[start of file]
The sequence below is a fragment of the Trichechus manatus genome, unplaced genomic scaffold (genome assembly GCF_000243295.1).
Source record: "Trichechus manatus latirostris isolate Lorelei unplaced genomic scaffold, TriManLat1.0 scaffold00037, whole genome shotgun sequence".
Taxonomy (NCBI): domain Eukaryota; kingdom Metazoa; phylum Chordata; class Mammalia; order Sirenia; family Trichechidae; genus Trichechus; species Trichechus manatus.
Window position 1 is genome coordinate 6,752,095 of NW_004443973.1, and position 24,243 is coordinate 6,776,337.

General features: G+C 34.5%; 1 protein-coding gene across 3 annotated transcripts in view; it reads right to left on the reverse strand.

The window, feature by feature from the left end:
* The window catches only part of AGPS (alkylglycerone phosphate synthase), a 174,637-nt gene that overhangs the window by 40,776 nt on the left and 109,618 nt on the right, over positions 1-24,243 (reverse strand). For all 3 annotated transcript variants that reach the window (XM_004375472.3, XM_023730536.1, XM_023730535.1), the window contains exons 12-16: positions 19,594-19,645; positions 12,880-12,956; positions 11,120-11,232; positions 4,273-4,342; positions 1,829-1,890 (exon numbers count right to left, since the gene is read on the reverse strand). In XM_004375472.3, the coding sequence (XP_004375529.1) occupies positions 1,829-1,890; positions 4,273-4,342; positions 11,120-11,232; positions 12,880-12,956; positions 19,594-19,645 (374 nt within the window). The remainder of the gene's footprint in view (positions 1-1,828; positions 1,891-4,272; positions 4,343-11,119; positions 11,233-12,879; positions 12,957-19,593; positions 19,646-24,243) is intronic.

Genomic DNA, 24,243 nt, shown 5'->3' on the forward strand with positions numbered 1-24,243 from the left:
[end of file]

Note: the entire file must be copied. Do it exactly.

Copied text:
The sequence below is a fragment of the Trichechus manatus genome, unplaced genomic scaffold (genome assembly GCF_000243295.1).
Source record: "Trichechus manatus latirostris isolate Lorelei unplaced genomic scaffold, TriManLat1.0 scaffold00037, whole genome shotgun sequence".
Taxonomy (NCBI): domain Eukaryota; kingdom Metazoa; phylum Chordata; class Mammalia; order Sirenia; family Trichechidae; genus Trichechus; species Trichechus manatus.
Window position 1 is genome coordinate 6,752,095 of NW_004443973.1, and position 24,243 is coordinate 6,776,337.

General features: G+C 34.5%; 1 protein-coding gene across 3 annotated transcripts in view; it reads right to left on the reverse strand.

The window, feature by feature from the left end:
* The window catches only part of AGPS (alkylglycerone phosphate synthase), a 174,637-nt gene that overhangs the window by 40,776 nt on the left and 109,618 nt on the right, over positions 1-24,243 (reverse strand). For all 3 annotated transcript variants that reach the window (XM_004375472.3, XM_023730536.1, XM_023730535.1), the window contains exons 12-16: positions 19,594-19,645; positions 12,880-12,956; positions 11,120-11,232; positions 4,273-4,342; positions 1,829-1,890 (exon numbers count right to left, since the gene is read on the reverse strand). In XM_004375472.3, the coding sequence (XP_004375529.1) occupies positions 1,829-1,890; positions 4,273-4,342; positions 11,120-11,232; positions 12,880-12,956; positions 19,594-19,645 (374 nt within the window). The remainder of the gene's footprint in view (positions 1-1,828; positions 1,891-4,272; positions 4,343-11,119; positions 11,233-12,879; positions 12,957-19,593; positions 19,646-24,243) is intronic.

Genomic DNA, 24,243 nt, shown 5'->3' on the forward strand with positions numbered 1-24,243 from the left: